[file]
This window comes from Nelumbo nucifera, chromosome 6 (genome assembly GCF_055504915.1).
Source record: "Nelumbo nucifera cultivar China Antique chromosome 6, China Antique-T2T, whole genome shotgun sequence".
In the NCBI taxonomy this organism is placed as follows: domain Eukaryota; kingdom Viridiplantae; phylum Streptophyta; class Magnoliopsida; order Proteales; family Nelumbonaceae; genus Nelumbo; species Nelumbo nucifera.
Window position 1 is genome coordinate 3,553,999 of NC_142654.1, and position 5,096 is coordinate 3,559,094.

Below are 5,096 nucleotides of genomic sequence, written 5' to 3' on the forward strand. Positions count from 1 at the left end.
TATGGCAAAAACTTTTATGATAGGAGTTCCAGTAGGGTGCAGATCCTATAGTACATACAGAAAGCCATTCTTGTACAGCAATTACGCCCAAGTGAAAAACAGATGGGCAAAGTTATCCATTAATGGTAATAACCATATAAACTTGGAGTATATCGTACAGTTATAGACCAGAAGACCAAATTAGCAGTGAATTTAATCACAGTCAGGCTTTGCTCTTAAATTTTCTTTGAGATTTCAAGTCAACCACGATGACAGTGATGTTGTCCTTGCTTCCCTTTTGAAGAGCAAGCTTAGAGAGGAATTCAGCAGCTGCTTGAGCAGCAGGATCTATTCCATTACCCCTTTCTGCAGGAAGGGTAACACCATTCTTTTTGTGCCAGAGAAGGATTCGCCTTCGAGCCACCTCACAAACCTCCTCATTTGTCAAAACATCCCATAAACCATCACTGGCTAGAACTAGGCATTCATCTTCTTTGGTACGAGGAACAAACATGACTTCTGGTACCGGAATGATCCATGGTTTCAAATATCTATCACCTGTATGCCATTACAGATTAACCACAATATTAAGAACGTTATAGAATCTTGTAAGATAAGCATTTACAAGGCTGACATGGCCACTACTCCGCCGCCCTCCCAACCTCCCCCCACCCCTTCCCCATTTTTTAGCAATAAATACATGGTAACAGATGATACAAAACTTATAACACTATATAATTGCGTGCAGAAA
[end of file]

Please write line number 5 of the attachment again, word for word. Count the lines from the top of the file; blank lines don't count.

Below are 5,096 nucleotides of genomic sequence, written 5' to 3' on the forward strand. Positions count from 1 at the left end.